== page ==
It isn’t often that archivists get a chance to issue specific requests for historical materials. Most of the time, they’re dependent on the kindness of strangers, or at least collectors who’ve been generous enough to donate their papers and ephemera to the library.
But in the case of the Women’s Marches on Washington and Chicago in January, the archive staff at the Newberry Library had plenty of warning that something was about to happen that would likely be of interest to researchers 50 or 100 years in the future. So a few days before the march, they sent out an all-staff e-mail requesting signs, banners, pussy hats, and anything else people happened to come across. Then the communications department put the call out on Twitter.
— Newberry Library (@NewberryLibrary) January 20, 2017
Though the Newberry has been collecting contemporary protest materials for the past few years—particularly from the #BlackLivesMatter movement—it had never tried crowdsourcing materials before. The result was overwhelming. “We’re really thrilled,” says Martha Briggs, the library’s curator of modern manuscripts. “I see a lot of crowdsourcing in our future.”
All donors had the option of submitting a short narrative with their posters, and many of them have. “It’s a personal touch,” says Catherine Grandgeorge, a processing archivist.
Among the materials that came in were many posters featuring Beyoncé, a pile of pussy hats in different shades of pink (plus knitting instructions), a quilt, a puppet, a sash that said “Radiate Love,” a self-published children’s book called The Adventures of KITTY CAT The Billion $$ Power Ball Winner, a crown that read “We are watching you Donald Trump you fucking maniac,” and a poster from the D.C. march donated by Heather Newberry Lord—”Yes, I’m YOUR Newberry!”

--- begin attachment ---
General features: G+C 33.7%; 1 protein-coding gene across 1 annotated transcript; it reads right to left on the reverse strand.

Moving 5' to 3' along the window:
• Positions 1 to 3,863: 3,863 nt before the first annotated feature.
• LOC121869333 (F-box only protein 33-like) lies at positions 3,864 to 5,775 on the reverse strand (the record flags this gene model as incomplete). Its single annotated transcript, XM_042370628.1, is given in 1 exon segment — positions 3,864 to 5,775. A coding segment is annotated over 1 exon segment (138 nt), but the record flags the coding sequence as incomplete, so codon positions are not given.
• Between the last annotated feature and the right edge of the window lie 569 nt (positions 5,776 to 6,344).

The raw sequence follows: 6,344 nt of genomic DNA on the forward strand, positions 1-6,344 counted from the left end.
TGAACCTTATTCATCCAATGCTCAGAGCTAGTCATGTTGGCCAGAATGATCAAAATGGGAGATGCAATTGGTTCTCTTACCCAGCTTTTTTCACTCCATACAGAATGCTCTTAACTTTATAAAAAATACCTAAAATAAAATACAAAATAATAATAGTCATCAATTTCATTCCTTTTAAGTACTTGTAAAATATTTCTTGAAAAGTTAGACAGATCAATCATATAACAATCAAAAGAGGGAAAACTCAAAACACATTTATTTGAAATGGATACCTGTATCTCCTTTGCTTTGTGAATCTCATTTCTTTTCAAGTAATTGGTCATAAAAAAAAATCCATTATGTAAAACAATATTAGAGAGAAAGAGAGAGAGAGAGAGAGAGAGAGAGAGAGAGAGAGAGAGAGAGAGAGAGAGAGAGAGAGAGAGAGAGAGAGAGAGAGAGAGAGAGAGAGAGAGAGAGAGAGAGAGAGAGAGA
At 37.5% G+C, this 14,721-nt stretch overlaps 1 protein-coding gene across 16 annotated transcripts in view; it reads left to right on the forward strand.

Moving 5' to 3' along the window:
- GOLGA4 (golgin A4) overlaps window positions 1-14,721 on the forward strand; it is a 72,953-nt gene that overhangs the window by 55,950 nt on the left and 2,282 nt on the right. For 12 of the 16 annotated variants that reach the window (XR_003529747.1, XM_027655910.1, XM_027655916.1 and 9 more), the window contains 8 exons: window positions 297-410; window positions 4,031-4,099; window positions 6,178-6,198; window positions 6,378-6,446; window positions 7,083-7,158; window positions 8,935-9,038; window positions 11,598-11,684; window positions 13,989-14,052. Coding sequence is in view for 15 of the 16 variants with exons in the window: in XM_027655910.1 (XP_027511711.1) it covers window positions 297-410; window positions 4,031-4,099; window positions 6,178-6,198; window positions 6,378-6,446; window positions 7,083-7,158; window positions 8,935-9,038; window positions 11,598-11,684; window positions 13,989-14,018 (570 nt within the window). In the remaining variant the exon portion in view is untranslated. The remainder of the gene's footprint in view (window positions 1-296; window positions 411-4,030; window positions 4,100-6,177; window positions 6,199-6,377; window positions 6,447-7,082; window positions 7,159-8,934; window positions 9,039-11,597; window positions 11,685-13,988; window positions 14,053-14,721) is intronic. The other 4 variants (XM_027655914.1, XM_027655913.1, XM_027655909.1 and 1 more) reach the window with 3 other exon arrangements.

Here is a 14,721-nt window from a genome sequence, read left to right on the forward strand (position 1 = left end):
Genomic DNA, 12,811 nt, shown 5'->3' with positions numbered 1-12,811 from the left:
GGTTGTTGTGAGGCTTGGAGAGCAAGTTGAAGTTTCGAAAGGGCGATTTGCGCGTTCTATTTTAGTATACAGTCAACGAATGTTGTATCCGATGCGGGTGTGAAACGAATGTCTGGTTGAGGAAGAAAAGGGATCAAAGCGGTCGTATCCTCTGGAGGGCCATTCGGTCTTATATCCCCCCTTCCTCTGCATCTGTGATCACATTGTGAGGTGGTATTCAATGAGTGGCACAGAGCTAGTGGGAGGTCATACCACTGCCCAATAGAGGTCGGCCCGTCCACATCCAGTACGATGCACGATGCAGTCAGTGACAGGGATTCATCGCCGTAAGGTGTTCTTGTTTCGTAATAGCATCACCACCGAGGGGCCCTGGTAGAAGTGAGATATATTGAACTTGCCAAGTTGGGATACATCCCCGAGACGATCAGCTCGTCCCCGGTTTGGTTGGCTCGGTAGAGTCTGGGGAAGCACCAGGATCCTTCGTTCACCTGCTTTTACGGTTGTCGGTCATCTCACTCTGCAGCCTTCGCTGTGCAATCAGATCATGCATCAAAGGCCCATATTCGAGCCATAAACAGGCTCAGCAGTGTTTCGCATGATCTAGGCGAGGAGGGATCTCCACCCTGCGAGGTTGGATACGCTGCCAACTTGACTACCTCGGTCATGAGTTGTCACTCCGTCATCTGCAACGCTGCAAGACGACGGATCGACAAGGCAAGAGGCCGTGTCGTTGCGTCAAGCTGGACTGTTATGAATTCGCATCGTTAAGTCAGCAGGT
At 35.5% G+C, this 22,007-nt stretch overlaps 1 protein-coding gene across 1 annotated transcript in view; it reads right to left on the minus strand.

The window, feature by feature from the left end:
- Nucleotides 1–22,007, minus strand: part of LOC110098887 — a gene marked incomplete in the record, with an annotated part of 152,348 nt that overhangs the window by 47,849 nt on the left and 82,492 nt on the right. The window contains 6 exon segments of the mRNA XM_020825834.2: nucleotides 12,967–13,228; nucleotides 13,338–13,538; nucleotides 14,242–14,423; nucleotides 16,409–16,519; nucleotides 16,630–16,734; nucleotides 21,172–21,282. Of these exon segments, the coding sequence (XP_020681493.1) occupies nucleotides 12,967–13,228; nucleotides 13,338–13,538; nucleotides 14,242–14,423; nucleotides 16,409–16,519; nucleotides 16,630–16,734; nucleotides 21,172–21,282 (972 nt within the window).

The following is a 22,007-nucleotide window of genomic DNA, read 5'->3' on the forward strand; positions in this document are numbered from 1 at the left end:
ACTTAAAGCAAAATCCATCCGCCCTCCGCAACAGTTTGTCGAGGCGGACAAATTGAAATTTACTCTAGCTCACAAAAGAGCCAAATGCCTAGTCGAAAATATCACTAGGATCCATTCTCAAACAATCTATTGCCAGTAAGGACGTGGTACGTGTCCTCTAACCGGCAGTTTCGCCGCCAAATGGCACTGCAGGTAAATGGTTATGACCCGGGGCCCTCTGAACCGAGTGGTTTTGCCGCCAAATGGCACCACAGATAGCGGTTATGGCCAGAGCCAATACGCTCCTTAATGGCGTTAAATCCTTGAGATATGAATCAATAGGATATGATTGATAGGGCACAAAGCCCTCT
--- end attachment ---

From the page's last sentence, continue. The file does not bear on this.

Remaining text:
“There’s an amazing range of creativity,” Briggs says.
At the moment, the materials have been stored in a small room in the warehouselike stacks building behind the main library. There are piles of posters carried by Chicagoans in Chicago and posters carried by Chicagoans in D.C. The smaller pieces, like the pussy hats, have been neatly filed away in cardboard boxes. Everything needs to be photographed and digitized before it’s permanently archived.
“It’s a conservation challenge,” says Alison Hinderliter, a manuscripts and archives librarian. “We’re used to books that have been damaged by pests. Now we have marabou and glitter.”
The library has also been soliciting photos of the marches and protests and has so far collected 958 digital images, which should be searchable in the near future. Some of the posters also appear in photos, so future researchers can see how they appeared in the wild.
The Newberry has a long history of collecting protest materials. “It’s one of our prime collecting areas,” Briggs says. A quick trip through the climate-controlled stacks turns up a pamphlet billed as an urban gardening guide (actually instructions for putting stickers on public property and replacing ads on the New York City subway), leaflets for events protesting the second Iraq War, a Students for a Democratic Society newsletter, and signs from the 60s advertising an “Anti-Mil Ball” (“Swords Optional”) and an “Anarchist-Pacifist Book Sale” (“Read the Books Hitler Burned”).
Although the library has some historic materials from the right, including pamphlets published by the America First Committee and surveillance reports from the 1968 Democratic Convention, the archive of contemporary materials is very thin.
“Our mission is to gain the trust of conservative groups and make them realize their stuff is important too,” Briggs says. In other words, she’d be thrilled if someone sent in a “Make America Great Again” trucker hat.
Nobody expects the current wave of protests to die down anytime soon. The Newberry has already begun soliciting materials for the upcoming Tax Day protests and the March for Science.